The so-called Queen of the Topical Novel (as crowned by the Miami Herald) is back. In her 15th book, Change of Heart, Jodi Picoult examines the nature of faith and the path to salvation. Shay Bourne, a wanderer who picks up spare jobs as a carpenter, is convicted of killing a young girl and her stepfather and sentenced to death. While on death row, he performs what appear to be miracles: bringing a dead bird back to life, turning the water in the prison pipes to wine. Who gets to decide whether he's a Messiah or a crackpot? And what should the victim's mother do when Bourne offers the one thing that can save her other daughter's life?

Change of Heart is vintage Picoult—a challenging, intelligent and powerful read. Picoult recently answered questions for BookPage about her new book and life as a best-selling author.

You're an incredibly prolific writer and you manage to write such consistently enjoyable books. What do you do to recharge and come up with the idea for your next novel?
I don't actively try—I guess that's part of the magic. Instead, I let the topics choose me. I figure out what it is that I'm particularly concerned with, or questioning, and let myself explore it in the field of fiction. Usually I know two years ahead of time what I'll be working on in the future!

Change of Heart explores the idea that religion is to some extent about having faith in things we can't prove. How did your own beliefs influence this book? It's my belief that this country is breaking apart on the fault line of religion and that something meant originally to unite people has instead become divisive. To that end, I really wanted to put the history back into religion, and to challenge those who feel that just because they think they're right, everyone else must be wrong. I would never presume to tell anyone how to believe; I get upset when people presume to tell me. It's no coincidence that I wanted to publish this book during an election year, when the boundary between church and state has become increasingly blurred.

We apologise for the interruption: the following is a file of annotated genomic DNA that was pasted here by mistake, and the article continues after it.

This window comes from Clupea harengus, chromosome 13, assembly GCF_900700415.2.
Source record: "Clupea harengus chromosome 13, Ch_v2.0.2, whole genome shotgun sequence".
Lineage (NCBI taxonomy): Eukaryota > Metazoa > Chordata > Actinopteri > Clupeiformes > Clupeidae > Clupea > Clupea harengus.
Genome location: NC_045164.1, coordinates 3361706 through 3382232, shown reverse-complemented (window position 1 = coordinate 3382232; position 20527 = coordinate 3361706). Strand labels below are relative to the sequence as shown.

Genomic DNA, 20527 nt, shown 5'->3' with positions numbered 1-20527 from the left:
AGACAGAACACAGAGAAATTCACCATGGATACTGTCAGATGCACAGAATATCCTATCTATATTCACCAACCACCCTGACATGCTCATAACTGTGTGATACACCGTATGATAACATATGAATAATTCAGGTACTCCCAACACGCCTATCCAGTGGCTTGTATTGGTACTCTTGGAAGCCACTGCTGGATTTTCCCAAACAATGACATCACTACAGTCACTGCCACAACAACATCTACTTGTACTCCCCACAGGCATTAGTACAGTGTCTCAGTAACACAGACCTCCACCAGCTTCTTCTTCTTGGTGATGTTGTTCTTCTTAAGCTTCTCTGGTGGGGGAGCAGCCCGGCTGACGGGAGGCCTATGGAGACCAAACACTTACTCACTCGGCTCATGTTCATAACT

Much of the book is set in a state prison. Your depiction of life behind bars is fascinating, from the ways prisoners pass the time to the unique language they speak. What kind of research did you do to paint such a vivid picture of prison life?
I've been to death row in Arizona, twice now. It's a very strange place—in all the years I've been doing research, I don't think I've ever seen such a cloud of secrecy like the one I found there. I was literally on a plane when my visit was being nearly cancelled—I had to arrive at the facility and talk my way into it, because they decided if I was a writer, I must be "media". I was able to charm the authorities into giving me a tour of their death row—which is more serene than you'd think, because the inmates are locked into their individual cells 23 hours a day. Then I begged to be taken to the execution chamber—the Death House, as it used to be called in Arizona. It was while I was examining their gas chamber (Arizona uses both gas and lethal injection) that the warden approached me to ask me again who I was, and why I was writing a book about this. She definitely had her guard up—and wasn't budging an inch. We started talking about the last execution in Arizona, and at some point she mentioned she was a practicing Catholic. "If you're Catholic," I said, "do you think the death penalty is a good thing?" She stared at me for a long moment, and then said, "I used to." From that moment on, the wall between us came down, and she was willing to tell me everything I wanted and needed to know—including scenes you'll see in this book, a backstage look at how an execution happens.

Your publisher is printing one million copies of Change of Heart. Have you calculated how far around the globe that would stretch?
I'm not nearly as gifted at math as you're giving me credit for!! Actually, I'd probably be more likely to count how many trees sacrificed themselves for my fiction. Seriously, though, it's a crazy number I can't really wrap my head around—million-copy print runs are for people like Stephen King and JK Rowling, not little ol' me. There's still a part of me that believes the people buying my books are all friends of my mom's, but I guess I'll have to finally admit that maybe there are a few folks who read my stuff that she hasn't bullied into it!

You have a month-long book tour coming up. What question comes up most often during appearances? And which question would you be happy if you never had to answer again?
The question I get asked over and over is "Where do the ideas come from?" I once heard another writer say, "They arrive in brown paper packages every Tuesday." I've always been tempted to steal that response! The best question I've ever been asked was by a teenager in the U.K. last year—she wanted to know what I felt were the three biggest issues facing America right now, and if I was writing about them. I said, "Intolerance/bullying, religious narrow-mindedness and gay rights." I'm happy to report that I had already written books on two of the three, and was planning to write about the third one!

What's the one thing you're most proud of?
That my three children are good-hearted, kind and thoughtful.

If you had to choose one book to reread once a year, what book would it be?
Gone with the Wind
. And it's so long, it would probably take that long, too!

 

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